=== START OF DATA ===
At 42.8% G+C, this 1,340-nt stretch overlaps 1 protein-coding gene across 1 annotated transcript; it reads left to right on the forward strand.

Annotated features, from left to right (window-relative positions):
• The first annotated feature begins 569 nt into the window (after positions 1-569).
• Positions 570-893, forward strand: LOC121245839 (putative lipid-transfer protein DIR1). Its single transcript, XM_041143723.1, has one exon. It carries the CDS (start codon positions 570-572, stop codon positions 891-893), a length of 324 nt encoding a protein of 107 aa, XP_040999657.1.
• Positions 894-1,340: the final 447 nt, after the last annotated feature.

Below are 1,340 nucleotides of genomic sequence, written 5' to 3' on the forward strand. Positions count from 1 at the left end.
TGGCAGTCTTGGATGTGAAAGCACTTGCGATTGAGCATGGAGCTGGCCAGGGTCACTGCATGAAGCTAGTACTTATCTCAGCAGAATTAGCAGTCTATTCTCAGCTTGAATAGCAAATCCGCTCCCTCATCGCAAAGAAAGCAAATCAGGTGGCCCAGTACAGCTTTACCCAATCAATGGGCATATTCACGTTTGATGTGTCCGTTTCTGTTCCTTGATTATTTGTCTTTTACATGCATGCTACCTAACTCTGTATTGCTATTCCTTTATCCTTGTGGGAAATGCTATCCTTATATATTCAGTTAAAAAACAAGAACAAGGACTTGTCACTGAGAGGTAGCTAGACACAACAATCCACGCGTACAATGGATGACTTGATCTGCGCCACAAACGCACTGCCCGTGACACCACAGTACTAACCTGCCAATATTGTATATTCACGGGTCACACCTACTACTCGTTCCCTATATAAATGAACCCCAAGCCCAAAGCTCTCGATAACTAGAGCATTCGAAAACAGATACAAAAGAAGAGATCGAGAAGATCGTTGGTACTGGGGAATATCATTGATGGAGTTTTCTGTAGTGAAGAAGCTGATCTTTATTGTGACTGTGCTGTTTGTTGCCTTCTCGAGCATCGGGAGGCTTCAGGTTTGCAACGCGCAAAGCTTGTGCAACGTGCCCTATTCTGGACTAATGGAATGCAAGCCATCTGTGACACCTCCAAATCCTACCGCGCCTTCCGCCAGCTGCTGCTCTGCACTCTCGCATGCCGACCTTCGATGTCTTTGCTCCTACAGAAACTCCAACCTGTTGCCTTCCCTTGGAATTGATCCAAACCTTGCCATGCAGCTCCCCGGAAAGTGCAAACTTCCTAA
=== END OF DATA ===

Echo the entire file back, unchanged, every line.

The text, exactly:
At 42.8% G+C, this 1,340-nt stretch overlaps 1 protein-coding gene across 1 annotated transcript; it reads left to right on the forward strand.

Annotated features, from left to right (window-relative positions):
• The first annotated feature begins 569 nt into the window (after positions 1-569).
• Positions 570-893, forward strand: LOC121245839 (putative lipid-transfer protein DIR1). Its single transcript, XM_041143723.1, has one exon. It carries the CDS (start codon positions 570-572, stop codon positions 891-893), a length of 324 nt encoding a protein of 107 aa, XP_040999657.1.
• Positions 894-1,340: the final 447 nt, after the last annotated feature.

Below are 1,340 nucleotides of genomic sequence, written 5' to 3' on the forward strand. Positions count from 1 at the left end.
TGGCAGTCTTGGATGTGAAAGCACTTGCGATTGAGCATGGAGCTGGCCAGGGTCACTGCATGAAGCTAGTACTTATCTCAGCAGAATTAGCAGTCTATTCTCAGCTTGAATAGCAAATCCGCTCCCTCATCGCAAAGAAAGCAAATCAGGTGGCCCAGTACAGCTTTACCCAATCAATGGGCATATTCACGTTTGATGTGTCCGTTTCTGTTCCTTGATTATTTGTCTTTTACATGCATGCTACCTAACTCTGTATTGCTATTCCTTTATCCTTGTGGGAAATGCTATCCTTATATATTCAGTTAAAAAACAAGAACAAGGACTTGTCACTGAGAGGTAGCTAGACACAACAATCCACGCGTACAATGGATGACTTGATCTGCGCCACAAACGCACTGCCCGTGACACCACAGTACTAACCTGCCAATATTGTATATTCACGGGTCACACCTACTACTCGTTCCCTATATAAATGAACCCCAAGCCCAAAGCTCTCGATAACTAGAGCATTCGAAAACAGATACAAAAGAAGAGATCGAGAAGATCGTTGGTACTGGGGAATATCATTGATGGAGTTTTCTGTAGTGAAGAAGCTGATCTTTATTGTGACTGTGCTGTTTGTTGCCTTCTCGAGCATCGGGAGGCTTCAGGTTTGCAACGCGCAAAGCTTGTGCAACGTGCCCTATTCTGGACTAATGGAATGCAAGCCATCTGTGACACCTCCAAATCCTACCGCGCCTTCCGCCAGCTGCTGCTCTGCACTCTCGCATGCCGACCTTCGATGTCTTTGCTCCTACAGAAACTCCAACCTGTTGCCTTCCCTTGGAATTGATCCAAACCTTGCCATGCAGCTCCCCGGAAAGTGCAAACTTCCTAA